What is the difference between being sore and Injured?
Stiff muscles and Aches are Normal
Have you ever finished at the gym and not felt good? You ate your post workout meal but you are abnormally sore; your muscles are still in a bit of pain. You have been sore, but this is different; you just aren’t recovering as quickly as you think you should, Do you need to keep your muscles rested, iced, or compressed to help them heal or can you chalk this pain up to classic post gym soreness? Are you sore or injured? Hopefully the information I have provided below can help you tell the difference so that you know how to best recover.
If your soreness feels subtly achy or tight and stiff then chances are your muscles are just taking a bit longer to recover from your gym session than usual. The unusual feelings could arise from working out different groups of muscles than you are used to or you added a bit more weight than usual; there are many reason for recovery delay.
This is good news. You also don't have to skip the gym, you can still workout. I get asked this question a lot. I am still sore, should I still workout? Yes. it’s best to allow your body the time it needs to repair those torn muscles with a few days of light exercises. NOTE: Remember that on days that you aren’t pushing yourself as hard at the gym you also won’t need to consume as many calories as usual, so your diet may need to be adjusted for a few days until you can get back to full force.
While a dull aching soreness is generally pretty innocent an intense, sharp or stabbing pain is cause for concern. This type of pain is a great indication that there is a serious problem with your muscles that needs to be taken care of sooner rather than later to avoid further injury or a prolonged recovery time. Swelling is another red flag; pains in a single area rather than an entire group of muscles. It’s time to head to the doctor and have yourself checked out by a professional before you head back to the gym. If you are diagnosed with an injury be sure to follow your doctor’s instructions about how best to help your body through the recovery process. A very good personal trainer can help you stretch and rehab it just as well as a physical therapist. And also a good trainer wouldn't have placed you in a position for injury; always be cautious of what you are attempting. Don't try to bring the ego to the workout; if you are working with a buddy or a group, do what you can and enjoy the exercises.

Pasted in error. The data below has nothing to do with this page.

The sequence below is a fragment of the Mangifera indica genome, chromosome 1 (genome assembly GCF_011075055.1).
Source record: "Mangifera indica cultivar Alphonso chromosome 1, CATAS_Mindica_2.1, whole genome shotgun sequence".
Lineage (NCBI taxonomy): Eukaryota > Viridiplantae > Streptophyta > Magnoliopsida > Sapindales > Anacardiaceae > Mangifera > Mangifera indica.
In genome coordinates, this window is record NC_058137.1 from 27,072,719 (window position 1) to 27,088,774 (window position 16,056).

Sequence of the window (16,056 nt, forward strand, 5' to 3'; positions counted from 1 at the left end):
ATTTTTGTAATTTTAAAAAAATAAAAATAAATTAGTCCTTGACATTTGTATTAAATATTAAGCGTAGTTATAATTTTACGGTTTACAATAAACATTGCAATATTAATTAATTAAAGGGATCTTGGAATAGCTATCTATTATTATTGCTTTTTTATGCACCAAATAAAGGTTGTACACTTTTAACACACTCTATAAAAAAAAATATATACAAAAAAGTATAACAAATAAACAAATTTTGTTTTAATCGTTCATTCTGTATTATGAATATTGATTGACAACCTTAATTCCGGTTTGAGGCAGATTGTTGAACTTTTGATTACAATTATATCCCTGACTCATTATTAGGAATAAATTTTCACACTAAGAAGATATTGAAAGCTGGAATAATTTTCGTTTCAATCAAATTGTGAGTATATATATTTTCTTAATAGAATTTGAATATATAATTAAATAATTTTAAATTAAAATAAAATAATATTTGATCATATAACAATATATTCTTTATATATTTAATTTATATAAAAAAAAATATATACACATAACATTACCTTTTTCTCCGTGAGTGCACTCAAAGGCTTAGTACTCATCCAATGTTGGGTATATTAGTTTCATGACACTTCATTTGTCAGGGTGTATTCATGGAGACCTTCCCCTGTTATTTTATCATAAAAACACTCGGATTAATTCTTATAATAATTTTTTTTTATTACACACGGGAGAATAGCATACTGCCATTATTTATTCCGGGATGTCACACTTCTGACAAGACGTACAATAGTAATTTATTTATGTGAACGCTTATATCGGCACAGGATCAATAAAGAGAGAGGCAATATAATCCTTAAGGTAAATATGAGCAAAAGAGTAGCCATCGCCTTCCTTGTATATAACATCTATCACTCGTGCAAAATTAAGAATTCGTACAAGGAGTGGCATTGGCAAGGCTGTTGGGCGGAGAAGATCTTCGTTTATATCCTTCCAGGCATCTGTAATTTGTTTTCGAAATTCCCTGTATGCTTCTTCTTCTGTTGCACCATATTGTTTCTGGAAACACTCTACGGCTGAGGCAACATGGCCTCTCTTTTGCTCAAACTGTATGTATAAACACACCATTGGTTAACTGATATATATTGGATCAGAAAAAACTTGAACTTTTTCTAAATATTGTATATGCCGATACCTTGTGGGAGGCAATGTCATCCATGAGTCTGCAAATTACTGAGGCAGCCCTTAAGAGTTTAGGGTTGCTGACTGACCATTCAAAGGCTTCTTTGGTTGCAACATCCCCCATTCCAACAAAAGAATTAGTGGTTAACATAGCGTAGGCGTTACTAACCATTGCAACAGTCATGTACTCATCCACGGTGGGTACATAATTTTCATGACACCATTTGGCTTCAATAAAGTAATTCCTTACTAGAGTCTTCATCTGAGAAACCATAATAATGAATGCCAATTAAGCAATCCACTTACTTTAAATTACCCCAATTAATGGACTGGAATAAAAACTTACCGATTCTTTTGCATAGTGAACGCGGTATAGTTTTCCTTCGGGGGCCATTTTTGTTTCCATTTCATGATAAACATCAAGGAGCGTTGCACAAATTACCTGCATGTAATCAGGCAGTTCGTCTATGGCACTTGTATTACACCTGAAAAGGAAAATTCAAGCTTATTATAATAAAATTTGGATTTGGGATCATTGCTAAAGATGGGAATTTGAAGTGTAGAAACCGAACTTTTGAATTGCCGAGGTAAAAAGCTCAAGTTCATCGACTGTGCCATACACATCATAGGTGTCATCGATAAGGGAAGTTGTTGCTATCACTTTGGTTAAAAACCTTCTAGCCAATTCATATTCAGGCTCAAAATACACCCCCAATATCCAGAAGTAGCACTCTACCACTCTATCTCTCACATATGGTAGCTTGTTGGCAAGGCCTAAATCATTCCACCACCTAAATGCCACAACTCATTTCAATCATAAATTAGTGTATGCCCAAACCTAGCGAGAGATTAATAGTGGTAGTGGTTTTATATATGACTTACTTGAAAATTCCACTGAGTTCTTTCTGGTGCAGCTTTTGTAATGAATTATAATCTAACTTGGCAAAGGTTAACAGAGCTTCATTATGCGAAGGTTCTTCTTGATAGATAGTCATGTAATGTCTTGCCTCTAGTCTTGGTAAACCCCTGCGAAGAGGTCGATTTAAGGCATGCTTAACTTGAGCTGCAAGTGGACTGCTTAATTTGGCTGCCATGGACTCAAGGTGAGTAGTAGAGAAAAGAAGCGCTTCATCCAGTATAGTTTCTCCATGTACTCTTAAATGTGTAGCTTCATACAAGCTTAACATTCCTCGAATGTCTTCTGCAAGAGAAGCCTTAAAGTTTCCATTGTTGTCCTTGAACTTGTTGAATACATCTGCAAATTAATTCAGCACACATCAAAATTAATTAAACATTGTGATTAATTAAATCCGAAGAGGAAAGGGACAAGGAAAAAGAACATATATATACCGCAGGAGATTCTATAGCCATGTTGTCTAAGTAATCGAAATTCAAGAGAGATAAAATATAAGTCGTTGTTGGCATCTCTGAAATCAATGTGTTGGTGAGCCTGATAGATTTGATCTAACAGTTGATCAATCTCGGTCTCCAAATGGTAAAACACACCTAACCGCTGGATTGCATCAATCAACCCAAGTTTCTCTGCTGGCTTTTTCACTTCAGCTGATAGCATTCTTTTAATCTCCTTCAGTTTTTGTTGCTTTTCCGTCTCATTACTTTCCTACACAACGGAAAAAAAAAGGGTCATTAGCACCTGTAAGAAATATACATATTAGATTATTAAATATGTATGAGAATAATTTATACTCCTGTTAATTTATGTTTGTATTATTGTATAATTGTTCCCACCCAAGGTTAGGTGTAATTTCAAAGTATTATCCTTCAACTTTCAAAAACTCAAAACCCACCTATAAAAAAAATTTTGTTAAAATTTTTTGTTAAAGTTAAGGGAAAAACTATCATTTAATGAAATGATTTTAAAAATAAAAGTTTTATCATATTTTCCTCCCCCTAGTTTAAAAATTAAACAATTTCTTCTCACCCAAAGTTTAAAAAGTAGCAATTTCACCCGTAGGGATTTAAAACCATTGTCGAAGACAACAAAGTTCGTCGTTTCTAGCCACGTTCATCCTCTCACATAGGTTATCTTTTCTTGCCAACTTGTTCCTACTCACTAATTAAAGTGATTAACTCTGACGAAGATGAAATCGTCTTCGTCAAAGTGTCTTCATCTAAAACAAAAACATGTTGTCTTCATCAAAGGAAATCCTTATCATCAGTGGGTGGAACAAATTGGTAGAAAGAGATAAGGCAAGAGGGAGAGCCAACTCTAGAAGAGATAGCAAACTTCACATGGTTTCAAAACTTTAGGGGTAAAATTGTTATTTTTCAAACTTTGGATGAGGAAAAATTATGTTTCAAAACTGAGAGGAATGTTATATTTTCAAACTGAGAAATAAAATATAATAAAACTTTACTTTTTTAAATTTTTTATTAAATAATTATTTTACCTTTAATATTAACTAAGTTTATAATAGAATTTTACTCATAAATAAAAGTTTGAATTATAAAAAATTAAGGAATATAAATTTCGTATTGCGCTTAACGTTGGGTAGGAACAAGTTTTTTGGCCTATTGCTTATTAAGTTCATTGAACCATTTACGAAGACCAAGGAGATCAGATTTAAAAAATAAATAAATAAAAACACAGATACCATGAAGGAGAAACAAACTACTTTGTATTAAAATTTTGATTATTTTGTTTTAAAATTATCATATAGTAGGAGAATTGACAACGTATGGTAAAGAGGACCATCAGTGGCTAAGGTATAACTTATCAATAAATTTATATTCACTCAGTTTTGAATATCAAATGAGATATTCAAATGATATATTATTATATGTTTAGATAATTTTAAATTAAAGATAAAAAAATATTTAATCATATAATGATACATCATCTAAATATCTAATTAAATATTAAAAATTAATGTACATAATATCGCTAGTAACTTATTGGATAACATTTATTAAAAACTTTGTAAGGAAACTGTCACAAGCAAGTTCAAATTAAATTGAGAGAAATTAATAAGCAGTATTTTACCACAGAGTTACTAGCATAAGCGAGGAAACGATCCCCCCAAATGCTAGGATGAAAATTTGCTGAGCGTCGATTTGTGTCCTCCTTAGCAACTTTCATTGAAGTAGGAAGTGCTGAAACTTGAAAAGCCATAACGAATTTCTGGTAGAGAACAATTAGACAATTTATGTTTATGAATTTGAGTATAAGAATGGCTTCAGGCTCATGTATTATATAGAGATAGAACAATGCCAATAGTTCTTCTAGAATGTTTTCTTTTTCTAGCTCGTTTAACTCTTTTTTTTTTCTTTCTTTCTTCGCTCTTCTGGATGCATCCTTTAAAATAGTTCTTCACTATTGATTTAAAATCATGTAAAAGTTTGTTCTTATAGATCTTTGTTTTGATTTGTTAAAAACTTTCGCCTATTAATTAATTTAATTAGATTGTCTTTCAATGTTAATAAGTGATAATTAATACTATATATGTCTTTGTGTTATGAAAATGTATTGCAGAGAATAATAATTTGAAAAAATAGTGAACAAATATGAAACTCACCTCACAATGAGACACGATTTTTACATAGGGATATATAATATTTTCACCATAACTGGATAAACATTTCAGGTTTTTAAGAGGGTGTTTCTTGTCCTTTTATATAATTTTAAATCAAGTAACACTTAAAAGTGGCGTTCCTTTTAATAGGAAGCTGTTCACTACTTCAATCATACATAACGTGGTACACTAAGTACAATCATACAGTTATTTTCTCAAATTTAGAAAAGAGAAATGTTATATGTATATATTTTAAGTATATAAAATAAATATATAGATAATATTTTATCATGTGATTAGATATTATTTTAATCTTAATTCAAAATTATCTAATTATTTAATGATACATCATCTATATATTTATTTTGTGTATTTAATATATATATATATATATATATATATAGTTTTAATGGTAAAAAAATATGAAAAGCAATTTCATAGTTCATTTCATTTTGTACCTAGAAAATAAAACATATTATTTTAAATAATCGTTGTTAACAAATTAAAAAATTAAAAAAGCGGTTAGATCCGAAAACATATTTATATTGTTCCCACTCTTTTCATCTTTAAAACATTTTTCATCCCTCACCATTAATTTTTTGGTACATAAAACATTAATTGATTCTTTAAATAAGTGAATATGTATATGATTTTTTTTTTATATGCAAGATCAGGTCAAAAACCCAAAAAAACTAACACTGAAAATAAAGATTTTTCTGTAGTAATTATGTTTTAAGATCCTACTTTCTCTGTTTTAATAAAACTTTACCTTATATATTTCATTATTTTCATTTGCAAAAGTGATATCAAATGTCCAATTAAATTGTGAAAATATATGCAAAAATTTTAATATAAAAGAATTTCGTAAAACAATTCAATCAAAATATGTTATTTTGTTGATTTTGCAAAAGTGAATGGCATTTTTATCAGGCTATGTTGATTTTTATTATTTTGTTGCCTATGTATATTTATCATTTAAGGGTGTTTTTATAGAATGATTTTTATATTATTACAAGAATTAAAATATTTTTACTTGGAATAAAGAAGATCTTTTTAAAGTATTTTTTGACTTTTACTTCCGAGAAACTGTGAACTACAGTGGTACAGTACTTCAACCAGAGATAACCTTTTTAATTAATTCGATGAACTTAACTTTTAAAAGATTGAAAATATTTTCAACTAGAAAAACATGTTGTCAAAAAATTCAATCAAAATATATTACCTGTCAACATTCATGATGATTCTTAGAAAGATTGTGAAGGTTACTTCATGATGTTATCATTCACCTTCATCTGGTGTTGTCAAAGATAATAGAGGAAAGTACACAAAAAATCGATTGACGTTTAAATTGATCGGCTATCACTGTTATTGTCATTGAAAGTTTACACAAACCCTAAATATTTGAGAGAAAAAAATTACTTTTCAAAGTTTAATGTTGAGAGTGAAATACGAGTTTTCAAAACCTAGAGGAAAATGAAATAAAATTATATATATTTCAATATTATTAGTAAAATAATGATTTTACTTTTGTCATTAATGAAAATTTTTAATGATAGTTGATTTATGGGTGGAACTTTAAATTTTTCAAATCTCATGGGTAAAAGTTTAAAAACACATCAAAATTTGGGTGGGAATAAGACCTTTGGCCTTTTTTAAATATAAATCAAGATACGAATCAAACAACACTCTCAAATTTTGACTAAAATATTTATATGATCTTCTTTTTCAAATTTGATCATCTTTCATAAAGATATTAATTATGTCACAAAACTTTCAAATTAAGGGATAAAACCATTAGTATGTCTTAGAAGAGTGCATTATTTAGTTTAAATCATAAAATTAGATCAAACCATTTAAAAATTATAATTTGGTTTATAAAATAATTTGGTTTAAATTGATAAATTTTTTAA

Show Caution to Lingering Symptoms
If your pain or soreness lingers for more than a few days there is a good possibility that what you are dealing with in an injury and not just muscle soreness. You may not even feel the moment that you tweak, pop or pull a muscle causing the injury. In fact it could be hours until you start to feel the pain. When you start to feel pain your first course of action should be to determine whether the pain is more of a dull ache or a sharp stabbing. As we discussed above a dull pain is generally an innocent sore muscle where as a sharp pain is more cause for concern.
How Long Will Soreness Stay Around?
Within the first twenty four to forty eight hours of any physical activity is when most people can expect to experience the peak of their soreness. After which innocent muscle soreness will begin to ease up and generally begin to feel better. It is important to stay well hydrated and continue to fuel your body with balanced nutrients during the first three days of discomfort to ensure that your muscles have everything they need to heal themselves. If at the end of three days your soreness still exists but has eased from its initial level of intensity there is a good chance you haven’t done enough damage to your muscles to concern yourself with seeing a doctor. Respect the intensity level, any even curve the intensity level for a few days until your body feels up to full strength again.